Aguinaldo's house is a mansion over 14,000 square feet (1,300 m2) in floor area designed by Aguinaldo himself.[2] The house features secret passages and hiding places for documents and weapons and is filled with antique furniture and decorated throughout with motifs of the Philippine flag and other national symbols. The building is divided into three sections: the main house on the west side of the building, the family wing on the east, and the tower located in between.[9] The middle section is a five-story tower with a spire at the very top. The mezzanine level on the second floor is sometimes counted as an extra floor. The ground floor of the house was previously unwalled which is typical of the houses during the era.[4] Today, it houses a museum of Aguinaldo's memorabilia and other historical artifacts. A hologram depicting Aguinaldo during the eve of June 12, 1898, is one of the exhibits.[9]

Located on the second floor is the grand hall, a large meeting room with the historic front window from where the Declaration of Independence was read. The front Independence balcony was added by Aguinaldo during the 1919 renovations.[1] The dining room located on the same floor is highlighted by a raised-relief map of the Philippines on its ceiling. Also on this level is the bedroom of Aguinaldo, the kitchen, a conference room, and a partially covered terrace on the western end of the building. On the east wing are three bedrooms for the general's three daughter's. A covered balcony (azotea) at the end of the wing was christened by Aguinaldo as Galeria de los Pecadores (Hall of the Sinners) as military plots against the Spanish authorities were planned there.[4][10][11]

The next level is a mezzanine library which overlooks the grand hall below. A flight of stairs takes the visitor to the Ambassador Room used as a study by the general's son-in-law, Ambassador Jose Melencio. The next floor is the other bedroom of Aguinaldo which he used during the latter part of his life. A tiled terrace on this level gives a commanding view of the town to as far as Manila. A very narrow ladder takes one to the top of the tower which is allegedly the favorite spot of Aguinaldo.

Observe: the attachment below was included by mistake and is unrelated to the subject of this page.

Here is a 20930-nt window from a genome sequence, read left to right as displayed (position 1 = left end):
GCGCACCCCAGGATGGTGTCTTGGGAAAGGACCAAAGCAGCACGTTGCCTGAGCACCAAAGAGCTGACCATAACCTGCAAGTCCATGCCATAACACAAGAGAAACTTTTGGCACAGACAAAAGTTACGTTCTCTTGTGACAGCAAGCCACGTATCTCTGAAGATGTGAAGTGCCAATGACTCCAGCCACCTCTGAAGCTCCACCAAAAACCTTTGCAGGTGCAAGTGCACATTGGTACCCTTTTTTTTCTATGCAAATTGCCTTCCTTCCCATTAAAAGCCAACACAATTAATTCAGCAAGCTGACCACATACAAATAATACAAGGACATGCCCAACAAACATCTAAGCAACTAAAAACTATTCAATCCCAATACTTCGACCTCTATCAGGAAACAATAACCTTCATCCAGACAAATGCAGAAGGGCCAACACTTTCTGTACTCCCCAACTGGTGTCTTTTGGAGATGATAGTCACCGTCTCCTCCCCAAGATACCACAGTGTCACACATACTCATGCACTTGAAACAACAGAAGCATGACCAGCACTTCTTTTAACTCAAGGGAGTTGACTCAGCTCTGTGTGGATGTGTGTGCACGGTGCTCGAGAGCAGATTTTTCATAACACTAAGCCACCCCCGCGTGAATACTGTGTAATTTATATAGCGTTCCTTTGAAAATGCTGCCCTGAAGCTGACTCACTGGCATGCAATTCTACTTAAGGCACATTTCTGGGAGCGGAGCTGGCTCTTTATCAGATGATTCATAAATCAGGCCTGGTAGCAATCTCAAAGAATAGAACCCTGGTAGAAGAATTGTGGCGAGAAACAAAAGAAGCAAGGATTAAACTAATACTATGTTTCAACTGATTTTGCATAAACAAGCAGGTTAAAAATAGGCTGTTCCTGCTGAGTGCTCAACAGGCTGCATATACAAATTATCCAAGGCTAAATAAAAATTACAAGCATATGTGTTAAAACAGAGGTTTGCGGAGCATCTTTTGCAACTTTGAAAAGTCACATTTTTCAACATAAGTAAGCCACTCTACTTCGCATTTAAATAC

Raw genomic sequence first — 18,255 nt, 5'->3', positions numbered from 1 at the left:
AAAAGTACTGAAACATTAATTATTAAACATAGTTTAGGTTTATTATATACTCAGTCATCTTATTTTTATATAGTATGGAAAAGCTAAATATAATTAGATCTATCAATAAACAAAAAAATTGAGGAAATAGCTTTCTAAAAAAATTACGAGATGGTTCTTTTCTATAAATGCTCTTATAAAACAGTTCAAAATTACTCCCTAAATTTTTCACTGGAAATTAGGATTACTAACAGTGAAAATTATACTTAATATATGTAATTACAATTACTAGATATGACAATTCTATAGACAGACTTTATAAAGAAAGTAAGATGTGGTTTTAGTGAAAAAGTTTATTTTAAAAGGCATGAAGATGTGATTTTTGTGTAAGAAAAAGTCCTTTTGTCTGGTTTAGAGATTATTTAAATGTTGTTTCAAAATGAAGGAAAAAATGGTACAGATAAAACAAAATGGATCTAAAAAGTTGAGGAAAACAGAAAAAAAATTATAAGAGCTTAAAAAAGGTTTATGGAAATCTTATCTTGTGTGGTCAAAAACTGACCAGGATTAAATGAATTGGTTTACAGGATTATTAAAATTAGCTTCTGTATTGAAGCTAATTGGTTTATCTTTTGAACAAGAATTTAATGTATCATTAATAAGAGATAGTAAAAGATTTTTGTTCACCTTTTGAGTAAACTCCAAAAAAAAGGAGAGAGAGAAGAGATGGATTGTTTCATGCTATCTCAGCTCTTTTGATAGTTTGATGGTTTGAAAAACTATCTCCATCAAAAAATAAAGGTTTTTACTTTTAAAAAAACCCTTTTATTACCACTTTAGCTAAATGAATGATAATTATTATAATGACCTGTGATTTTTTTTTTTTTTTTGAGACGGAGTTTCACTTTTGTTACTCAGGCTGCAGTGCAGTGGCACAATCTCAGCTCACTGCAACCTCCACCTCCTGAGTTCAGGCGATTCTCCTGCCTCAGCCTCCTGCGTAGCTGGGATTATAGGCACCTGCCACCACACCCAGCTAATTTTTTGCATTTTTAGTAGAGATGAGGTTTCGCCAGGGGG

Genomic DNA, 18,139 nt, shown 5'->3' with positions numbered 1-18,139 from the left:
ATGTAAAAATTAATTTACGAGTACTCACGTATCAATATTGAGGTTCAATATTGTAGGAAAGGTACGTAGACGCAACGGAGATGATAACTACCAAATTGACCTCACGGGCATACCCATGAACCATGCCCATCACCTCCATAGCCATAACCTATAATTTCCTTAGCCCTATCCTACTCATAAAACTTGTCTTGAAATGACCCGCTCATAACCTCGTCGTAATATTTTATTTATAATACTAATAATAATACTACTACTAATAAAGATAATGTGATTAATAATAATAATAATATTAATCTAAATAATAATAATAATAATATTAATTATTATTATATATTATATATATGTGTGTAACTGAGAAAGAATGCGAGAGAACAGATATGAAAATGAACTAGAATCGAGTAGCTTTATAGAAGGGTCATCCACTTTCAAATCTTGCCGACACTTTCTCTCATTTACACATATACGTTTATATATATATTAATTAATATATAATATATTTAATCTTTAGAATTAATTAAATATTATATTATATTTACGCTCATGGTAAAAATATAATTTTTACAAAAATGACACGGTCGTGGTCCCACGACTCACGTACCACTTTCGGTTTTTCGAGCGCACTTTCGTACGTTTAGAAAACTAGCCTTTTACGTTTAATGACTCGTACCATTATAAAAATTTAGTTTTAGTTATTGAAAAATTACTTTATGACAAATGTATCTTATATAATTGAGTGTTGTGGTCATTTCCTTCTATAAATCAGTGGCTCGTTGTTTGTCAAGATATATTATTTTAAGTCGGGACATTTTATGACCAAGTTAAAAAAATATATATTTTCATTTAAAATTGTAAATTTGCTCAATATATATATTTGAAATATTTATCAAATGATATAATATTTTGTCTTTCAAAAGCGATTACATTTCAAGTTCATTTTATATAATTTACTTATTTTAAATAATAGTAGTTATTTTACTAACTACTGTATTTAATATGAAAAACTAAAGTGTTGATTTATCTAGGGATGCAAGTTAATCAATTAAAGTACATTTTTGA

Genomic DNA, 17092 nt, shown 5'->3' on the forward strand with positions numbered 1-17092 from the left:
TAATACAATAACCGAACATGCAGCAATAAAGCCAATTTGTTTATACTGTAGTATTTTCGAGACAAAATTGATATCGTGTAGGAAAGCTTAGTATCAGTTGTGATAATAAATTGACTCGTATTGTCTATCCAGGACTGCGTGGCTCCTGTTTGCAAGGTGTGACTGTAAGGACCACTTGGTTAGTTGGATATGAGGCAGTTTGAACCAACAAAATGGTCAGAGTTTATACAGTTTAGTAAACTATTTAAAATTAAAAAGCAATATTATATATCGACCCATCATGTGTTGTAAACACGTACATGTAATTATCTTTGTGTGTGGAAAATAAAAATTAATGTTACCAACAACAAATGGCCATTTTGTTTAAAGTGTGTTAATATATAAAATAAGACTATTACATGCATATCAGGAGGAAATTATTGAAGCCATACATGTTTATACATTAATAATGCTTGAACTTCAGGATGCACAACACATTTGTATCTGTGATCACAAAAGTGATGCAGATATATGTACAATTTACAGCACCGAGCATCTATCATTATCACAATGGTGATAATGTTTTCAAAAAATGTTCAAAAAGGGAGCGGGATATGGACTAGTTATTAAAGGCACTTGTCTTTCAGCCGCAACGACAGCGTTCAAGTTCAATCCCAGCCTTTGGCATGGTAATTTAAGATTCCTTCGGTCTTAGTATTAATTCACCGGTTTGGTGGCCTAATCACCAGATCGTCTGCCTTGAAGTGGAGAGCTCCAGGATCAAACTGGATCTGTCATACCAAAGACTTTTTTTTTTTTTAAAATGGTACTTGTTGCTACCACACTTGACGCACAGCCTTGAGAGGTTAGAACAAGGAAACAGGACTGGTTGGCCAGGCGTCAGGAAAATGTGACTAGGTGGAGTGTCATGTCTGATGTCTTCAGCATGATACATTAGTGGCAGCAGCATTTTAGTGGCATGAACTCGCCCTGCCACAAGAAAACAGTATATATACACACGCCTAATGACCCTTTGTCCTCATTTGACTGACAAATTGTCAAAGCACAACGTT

Garden and tomb of Emilio Aguinaldo

The grounds of the house is lush with greenery bordered by a river on the east and backed by a fish pond to the south. On display outside the house is Aguinaldo's personal car, a 1924 Packard limousine restored in November 2009.[12]

In the middle of the garden behind the house is a marble tomb where the first president is interred.[3]


The Aguinaldo Shrine museum on the ground floor is maintained by the National Historical Commission of the Philippines.


  1. ^ a b c Javellana, Rene and Zialcita, Fernando Nakpil, etc. (1997). "Filipino Style", pp. 66–69. Periplus Editions (HK) Ltd. ISBN 0-8048-7050-0.
  2. ^ a b c d "Historical Sites of Cavite" Archived December 30, 2011, at the Wayback Machine. Provincial Government of Cavite Website. Retrieved on October 18, 2011.
  3. ^ a b Philippines. Nelles Verlag. February 2001. ISBN 3-88618-222-3.
  4. ^ a b c d e "The Aguinaldo Shrine". Philippine Culture – Retrieved on October 16, 2011.
  5. ^ Halili, M.C. (2004). "Philippine History", p. 162. Rex Book Store, Manila. ISBN 978-971-23-3439-9.
  6. ^ Guevarra, Sulpicio (1972). "The laws of the first Philippine Republic". p. 5. National Historical Commission.
  7. ^ Quezon III, Manuel L. (April 2, 2002). "History of the Philippine Flag" Archived February 5, 2008, at the Wayback Machine. Flags of the World. Retrieved on October 20, 2011.
  8. ^ Valmero, Anna (April 8, 2011). "Revisiting the Aguinaldo Shrine". GoBacoor. Retrieved on October 17, 2011.
  9. ^ a b "A House of History". National Historical Institute of the Philippines. Retrieved on October 19, 2011.
  10. ^ Innocenti (January 5, 2005). "Philippines, Cavite, Kawit (01-05-2005)" Archived October 1, 2018, at the Wayback Machine. Retrieved on October 17, 2011.
  11. ^ aiebo (December 27, 2007). "Aguinaldo's House at Kawit Cavite" Archived October 1, 2018, at the Wayback Machine. Retrieved on October 17, 2011.
  12. ^ ericaorange (June 13, 2010). "The House of Gen. Emilio Aguinaldo Archived January 17, 2011, at the Wayback Machine. Tara Na!. Retrieved on October 17, 2011.

External links[edit]